Saturday, October 19, 2013

Working on a Box of Roots, and Overlooked Clues

It’s finally happened – I’m tired of working and cleaning around the boxes of genealogy goodies I brought up from the basement months ago.  I’m working on the many storage bins full of this and that, trying to make sure everything is scanned, and put into archival sleeves in three ring binders.  My hope is that by putting things in binders, the originals will not need to be “disturbed” nearly as much, plus, I’ll be able to find things a little more easily.  I’m finding many things that just aren’t made for a binder, so I’ll still have boxes, etc. of things, but it should be much more manageable with fewer, and well-labeled, boxes.

I’ve learned a lot this week, but first and foremost is the need to go back and review old documents with a fresh mind.  I found a number of old letters from my great-grandparents, Pete and Ella Christensen, after they moved to California in 1946.  I had these items scanned and transcribed, but decided to print out the transcription for each letter, put it in a sleeve, with the original kept in the envelope behind the transcription.   But this time, I noticed the envelopes.  Ten years ago, when I first scanned these letters, I completely overlooked their value.

As I mentioned, Pete and Ella Christensen moved to Gardena, California in 1946.  Ella passed away in 1952, and her daughter Lillian and family (of which my mother was one of the children) moved to California for a year.  For some time, I’d tried to find where their home was located, but apparently street names had been changed at some point, as Market Street was no longer shown anywhere in Gardena.  I sat down with my mother, and we attempted to find the general vicinity of the house, based on her memories of landmarks from 60 years ago – an elementary school across the street, and a church to the back of the house, but the memories were too faded to remember the names.  As one could probably predict, it wasn’t very successful.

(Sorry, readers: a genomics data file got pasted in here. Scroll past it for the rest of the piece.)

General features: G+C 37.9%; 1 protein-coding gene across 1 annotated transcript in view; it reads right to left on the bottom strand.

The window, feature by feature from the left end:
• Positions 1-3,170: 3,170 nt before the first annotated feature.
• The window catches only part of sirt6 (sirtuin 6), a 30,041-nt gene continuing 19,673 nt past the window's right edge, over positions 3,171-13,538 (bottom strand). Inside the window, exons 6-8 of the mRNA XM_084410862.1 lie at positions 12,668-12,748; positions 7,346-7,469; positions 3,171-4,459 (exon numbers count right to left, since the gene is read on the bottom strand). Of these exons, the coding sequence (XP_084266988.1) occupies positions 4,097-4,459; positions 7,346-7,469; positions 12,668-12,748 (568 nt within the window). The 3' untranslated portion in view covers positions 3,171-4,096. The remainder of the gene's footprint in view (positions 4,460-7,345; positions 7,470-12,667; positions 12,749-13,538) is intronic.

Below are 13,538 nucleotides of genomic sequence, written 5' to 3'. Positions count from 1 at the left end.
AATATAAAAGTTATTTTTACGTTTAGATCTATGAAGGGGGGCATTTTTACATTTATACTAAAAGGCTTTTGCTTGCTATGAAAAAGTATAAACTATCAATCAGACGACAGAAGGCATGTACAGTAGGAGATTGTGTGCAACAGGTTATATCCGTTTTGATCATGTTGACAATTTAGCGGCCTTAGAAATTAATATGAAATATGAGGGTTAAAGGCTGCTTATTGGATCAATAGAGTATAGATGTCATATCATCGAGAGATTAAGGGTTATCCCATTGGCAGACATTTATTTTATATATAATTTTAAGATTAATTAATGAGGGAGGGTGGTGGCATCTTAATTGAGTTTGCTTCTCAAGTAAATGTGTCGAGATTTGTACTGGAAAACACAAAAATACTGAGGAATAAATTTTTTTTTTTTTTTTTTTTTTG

Then came the envelopes.  As my mother recalled, Pete and Ella’s son Clarence lived a short distance from the house on Market Street, and I just happened to have a couple of letters Clarence had written with his return address on the envelope.  Luckily, Manhattan Place must not have been included when the street names were changed.  His house appeared to be on, or near the corner of Manhattan Place and 162nd Street.   We knew it was pretty much a “straight shot” to Clarence’s house from Pete and Ella’s.

I “googled” Gardena Elementary Schools, fully expecting that after 60 years, buildings would be gone and schools relocated, but one school, Denker Elementary, had been at the same site since 1932, an address on 162nd Street... the same street Clarence lived on.  Using Google Earth, I looked at these two addresses, and especially focused on the block across the street from the elementary school.  Mom remembered Pete having two lots, the lot to the back being full of fruit trees, and the church, possibly Seventh Day Adventists, was behind that lot.  Here is what I found on Google Earth:

Right above the “A” marker would have been where Pete and Ella’s house stood – there’s now a house behind it where the lot of fruit trees stood, and behind that – a Seventh Day Adventist church.  Toward the bottom of the picture, in the center, is Denker Elementary School.
I feel comfortable that this is where 1605 Market Street was located, and where my great-grandparents lived.  I tried to find information on street name changes in Gardena in the 1950s, but there’s nothing online, so I will need to get confirmation from the city by snail mail. 

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